Having made history as the first Black Female Principal Dancer with the prestigious American Ballet Theatre, Misty Copeland has said that ballet is listening after George Floyd killing.


"As the world is changing, as it grows more diverse, if the ballet world doesn't evolve with it, then it's going to die," she said.


She says that after George Floyd's death and the focus on Black Lives Matter, for the first time in her 20-year career, people are starting to listen to her about the problem of diversity within the global ballet industry.


Misty became the first Black woman to become the principal dancer at the American Ballet Theatre in its 81-year history.


A true prodigy, she was dancing en pointe within three months of taking her first dance class and performing professionally in just over a year: a feat unheard of for any classical dancer.


"There's so many communities that are not going to support an art form that they feel does not want them to be a part of it," she says.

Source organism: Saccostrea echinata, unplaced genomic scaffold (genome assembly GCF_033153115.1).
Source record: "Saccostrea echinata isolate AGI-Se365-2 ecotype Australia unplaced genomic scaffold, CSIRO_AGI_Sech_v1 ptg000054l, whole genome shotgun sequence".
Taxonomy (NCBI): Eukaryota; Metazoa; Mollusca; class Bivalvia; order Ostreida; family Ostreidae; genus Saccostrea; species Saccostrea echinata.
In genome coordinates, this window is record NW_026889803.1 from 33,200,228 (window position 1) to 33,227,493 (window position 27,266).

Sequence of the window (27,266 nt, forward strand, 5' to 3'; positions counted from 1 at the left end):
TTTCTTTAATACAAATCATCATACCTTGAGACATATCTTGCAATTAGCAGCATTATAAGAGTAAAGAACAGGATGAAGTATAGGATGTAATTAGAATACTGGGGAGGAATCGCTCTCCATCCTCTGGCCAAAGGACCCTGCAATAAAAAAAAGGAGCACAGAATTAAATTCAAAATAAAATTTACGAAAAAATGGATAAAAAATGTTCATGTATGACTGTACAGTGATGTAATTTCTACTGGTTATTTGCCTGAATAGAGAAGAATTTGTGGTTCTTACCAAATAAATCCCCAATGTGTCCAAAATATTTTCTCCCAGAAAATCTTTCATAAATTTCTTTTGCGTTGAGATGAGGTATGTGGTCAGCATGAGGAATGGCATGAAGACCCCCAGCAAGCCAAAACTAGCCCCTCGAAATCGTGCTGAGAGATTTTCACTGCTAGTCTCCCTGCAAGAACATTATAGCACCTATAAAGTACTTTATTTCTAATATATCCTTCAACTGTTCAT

Born in Kansas City, Missouri Misty was raised in San Pedro, California, before beginning her ballet studies at the late age of thirteen. At fifteen, she won first place in the Music Centre Spotlight Awards.


She studied at the San Francisco Ballet School and American Ballet Theatre’s Summer Intensive on full scholarship and was declared ABT’s National Coca-Cola Scholar in 2000. Misty joined ABT’s Studio Company in 2000, joined American Ballet Theatre as a member of the corps de ballet in 2001, and in 2007 became the company’s second Black female Soloist and the first in two decades.


In 2015, Misty was promoted to principal dancer, making her the first Black woman to ever be promoted to the position in the company’s 75-year history.